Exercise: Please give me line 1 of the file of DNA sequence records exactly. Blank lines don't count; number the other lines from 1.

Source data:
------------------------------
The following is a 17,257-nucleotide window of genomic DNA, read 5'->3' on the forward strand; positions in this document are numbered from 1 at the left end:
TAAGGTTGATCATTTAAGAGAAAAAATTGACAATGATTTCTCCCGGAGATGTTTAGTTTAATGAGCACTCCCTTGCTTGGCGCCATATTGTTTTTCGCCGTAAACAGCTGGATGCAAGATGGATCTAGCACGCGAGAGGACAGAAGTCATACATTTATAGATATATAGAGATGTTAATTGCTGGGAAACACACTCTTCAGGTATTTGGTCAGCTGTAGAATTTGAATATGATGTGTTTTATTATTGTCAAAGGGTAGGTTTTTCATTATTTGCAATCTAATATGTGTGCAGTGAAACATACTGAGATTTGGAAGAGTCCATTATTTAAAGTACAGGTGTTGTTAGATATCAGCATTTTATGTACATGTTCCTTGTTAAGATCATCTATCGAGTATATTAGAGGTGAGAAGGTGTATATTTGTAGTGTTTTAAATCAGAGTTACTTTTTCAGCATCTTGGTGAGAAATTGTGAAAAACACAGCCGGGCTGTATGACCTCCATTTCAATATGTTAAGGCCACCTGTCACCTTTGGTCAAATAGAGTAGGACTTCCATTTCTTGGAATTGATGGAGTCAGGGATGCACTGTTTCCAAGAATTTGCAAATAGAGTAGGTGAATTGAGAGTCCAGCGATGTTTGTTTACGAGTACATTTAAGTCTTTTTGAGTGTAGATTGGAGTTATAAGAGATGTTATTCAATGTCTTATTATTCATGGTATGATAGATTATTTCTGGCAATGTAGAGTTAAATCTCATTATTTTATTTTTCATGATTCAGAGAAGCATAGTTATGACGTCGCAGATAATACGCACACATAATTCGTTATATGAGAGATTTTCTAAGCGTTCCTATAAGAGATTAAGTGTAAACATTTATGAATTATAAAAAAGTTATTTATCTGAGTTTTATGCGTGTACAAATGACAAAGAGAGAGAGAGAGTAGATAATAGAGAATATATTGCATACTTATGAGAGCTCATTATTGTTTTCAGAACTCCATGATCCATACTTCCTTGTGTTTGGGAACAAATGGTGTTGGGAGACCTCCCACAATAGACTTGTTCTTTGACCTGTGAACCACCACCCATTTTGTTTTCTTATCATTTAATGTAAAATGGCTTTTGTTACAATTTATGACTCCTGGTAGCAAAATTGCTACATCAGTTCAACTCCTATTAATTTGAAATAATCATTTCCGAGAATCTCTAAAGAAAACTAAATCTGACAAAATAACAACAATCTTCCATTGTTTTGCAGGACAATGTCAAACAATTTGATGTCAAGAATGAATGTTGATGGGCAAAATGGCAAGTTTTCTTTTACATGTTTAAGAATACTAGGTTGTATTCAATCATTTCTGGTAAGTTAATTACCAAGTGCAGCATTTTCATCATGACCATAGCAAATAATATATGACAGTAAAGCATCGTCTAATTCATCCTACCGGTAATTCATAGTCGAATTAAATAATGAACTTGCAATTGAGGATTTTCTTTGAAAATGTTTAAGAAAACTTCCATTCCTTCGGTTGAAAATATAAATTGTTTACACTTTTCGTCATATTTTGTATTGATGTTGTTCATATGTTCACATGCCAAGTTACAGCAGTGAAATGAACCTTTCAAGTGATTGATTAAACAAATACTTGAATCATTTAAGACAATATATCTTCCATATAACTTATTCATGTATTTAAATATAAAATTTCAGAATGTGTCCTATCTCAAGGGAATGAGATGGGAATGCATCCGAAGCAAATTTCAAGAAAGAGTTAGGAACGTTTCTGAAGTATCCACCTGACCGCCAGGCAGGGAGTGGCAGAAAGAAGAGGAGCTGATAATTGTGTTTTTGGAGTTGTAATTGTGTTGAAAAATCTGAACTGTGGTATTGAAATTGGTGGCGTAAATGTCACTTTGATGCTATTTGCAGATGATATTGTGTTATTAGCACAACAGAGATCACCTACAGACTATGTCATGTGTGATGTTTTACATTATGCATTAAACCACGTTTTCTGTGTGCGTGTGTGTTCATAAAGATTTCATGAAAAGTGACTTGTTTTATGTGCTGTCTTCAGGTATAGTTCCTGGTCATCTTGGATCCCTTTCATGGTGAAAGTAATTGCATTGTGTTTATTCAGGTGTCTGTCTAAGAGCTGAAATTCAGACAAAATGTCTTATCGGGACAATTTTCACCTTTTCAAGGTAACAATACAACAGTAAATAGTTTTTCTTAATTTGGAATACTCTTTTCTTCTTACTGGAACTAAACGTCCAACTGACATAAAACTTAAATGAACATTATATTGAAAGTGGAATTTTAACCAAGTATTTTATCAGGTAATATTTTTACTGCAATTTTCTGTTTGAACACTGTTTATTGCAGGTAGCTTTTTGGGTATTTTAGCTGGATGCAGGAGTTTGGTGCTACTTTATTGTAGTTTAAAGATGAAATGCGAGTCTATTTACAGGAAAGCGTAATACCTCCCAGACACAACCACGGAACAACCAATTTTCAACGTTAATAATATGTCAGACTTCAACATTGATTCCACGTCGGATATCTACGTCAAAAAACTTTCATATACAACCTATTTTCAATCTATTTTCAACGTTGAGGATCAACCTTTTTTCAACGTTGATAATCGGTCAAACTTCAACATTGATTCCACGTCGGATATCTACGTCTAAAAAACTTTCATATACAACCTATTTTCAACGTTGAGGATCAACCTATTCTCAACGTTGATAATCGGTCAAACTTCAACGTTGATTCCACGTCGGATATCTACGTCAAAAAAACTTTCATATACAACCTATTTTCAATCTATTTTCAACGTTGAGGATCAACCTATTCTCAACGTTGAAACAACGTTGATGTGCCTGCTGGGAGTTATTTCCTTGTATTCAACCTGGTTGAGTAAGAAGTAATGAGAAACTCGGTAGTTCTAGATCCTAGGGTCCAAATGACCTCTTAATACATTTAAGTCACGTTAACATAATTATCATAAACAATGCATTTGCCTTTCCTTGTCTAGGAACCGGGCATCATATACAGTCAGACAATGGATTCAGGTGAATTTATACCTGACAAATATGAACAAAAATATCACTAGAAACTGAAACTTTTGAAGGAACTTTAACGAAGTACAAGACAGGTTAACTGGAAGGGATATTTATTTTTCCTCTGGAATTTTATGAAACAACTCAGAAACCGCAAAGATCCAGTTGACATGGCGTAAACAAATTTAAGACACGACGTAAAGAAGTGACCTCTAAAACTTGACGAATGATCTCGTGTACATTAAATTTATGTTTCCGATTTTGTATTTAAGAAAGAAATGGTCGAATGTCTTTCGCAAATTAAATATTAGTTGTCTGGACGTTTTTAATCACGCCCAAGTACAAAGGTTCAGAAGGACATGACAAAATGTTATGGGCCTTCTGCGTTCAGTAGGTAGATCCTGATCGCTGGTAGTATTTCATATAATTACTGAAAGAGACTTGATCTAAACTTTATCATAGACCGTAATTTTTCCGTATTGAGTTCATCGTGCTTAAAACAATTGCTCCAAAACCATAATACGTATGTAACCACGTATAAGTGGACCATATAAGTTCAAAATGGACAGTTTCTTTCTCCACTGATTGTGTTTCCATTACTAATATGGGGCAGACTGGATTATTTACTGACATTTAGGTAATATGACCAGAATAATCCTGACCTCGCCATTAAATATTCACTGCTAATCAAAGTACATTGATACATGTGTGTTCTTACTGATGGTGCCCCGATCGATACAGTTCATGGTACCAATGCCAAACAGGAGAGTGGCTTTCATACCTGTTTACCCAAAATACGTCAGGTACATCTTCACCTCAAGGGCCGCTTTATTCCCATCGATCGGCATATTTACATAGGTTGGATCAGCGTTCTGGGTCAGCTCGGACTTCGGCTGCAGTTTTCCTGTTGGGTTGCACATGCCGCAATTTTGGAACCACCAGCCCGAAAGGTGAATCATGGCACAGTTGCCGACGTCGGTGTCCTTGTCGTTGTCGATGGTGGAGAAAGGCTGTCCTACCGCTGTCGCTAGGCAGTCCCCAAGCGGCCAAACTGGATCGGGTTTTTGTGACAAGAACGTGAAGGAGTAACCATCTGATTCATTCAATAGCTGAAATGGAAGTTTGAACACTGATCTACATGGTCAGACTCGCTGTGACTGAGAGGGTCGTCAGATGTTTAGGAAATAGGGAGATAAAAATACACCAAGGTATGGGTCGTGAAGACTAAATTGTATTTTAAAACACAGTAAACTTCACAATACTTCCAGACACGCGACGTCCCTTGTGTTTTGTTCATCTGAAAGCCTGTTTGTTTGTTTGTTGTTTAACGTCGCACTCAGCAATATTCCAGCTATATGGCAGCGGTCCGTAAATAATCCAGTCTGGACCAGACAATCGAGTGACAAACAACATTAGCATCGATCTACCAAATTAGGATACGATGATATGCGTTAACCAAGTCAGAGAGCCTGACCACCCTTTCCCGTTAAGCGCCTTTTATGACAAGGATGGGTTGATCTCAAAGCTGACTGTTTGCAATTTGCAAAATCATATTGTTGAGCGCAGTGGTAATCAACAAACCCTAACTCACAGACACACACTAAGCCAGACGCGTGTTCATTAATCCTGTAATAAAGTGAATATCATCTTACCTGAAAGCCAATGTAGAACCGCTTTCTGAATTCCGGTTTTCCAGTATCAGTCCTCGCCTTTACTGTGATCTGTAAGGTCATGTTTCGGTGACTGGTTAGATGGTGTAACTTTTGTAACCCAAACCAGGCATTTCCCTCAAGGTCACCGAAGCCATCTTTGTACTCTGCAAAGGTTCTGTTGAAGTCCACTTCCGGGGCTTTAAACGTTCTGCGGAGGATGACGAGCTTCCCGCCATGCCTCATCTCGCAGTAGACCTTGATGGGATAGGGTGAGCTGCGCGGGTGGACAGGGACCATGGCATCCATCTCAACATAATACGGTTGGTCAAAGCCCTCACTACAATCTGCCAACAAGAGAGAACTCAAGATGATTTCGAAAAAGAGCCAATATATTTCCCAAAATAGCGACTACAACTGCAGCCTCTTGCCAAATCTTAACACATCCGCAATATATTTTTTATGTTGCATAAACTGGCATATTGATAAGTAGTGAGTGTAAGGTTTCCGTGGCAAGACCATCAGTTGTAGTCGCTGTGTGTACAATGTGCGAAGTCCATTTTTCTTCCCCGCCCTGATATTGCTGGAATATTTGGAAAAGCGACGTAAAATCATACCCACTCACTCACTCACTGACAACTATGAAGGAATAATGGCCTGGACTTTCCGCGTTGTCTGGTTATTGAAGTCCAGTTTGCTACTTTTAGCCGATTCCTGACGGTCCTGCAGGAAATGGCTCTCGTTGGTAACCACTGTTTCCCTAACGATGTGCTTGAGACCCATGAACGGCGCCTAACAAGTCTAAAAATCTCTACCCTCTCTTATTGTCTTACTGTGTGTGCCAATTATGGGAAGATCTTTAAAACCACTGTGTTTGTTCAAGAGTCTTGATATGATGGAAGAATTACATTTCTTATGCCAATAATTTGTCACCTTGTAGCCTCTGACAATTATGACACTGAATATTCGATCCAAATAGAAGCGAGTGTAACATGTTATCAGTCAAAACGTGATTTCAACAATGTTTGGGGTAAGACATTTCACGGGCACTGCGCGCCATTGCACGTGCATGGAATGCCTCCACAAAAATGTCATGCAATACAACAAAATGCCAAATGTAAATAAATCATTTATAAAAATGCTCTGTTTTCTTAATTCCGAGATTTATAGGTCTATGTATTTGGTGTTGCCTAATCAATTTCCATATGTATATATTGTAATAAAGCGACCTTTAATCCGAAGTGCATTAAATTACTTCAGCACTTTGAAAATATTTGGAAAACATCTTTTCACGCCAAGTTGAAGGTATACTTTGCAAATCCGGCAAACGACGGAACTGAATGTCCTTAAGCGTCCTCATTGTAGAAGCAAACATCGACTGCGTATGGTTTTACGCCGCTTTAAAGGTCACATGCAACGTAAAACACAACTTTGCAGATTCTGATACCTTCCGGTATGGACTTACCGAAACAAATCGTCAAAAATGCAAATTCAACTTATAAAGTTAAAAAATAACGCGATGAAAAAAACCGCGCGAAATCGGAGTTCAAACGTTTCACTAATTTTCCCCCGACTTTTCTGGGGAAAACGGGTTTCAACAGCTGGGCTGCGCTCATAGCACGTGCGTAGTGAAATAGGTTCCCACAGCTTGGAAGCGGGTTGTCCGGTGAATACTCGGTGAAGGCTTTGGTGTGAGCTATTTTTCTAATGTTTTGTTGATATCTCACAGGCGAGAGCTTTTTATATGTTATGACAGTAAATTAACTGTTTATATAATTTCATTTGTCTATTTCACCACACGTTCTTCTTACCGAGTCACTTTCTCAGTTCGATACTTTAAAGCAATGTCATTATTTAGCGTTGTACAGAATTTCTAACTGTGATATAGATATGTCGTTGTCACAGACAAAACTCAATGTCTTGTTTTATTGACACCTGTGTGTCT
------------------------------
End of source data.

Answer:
The following is a 17,257-nucleotide window of genomic DNA, read 5'->3' on the forward strand; positions in this document are numbered from 1 at the left end: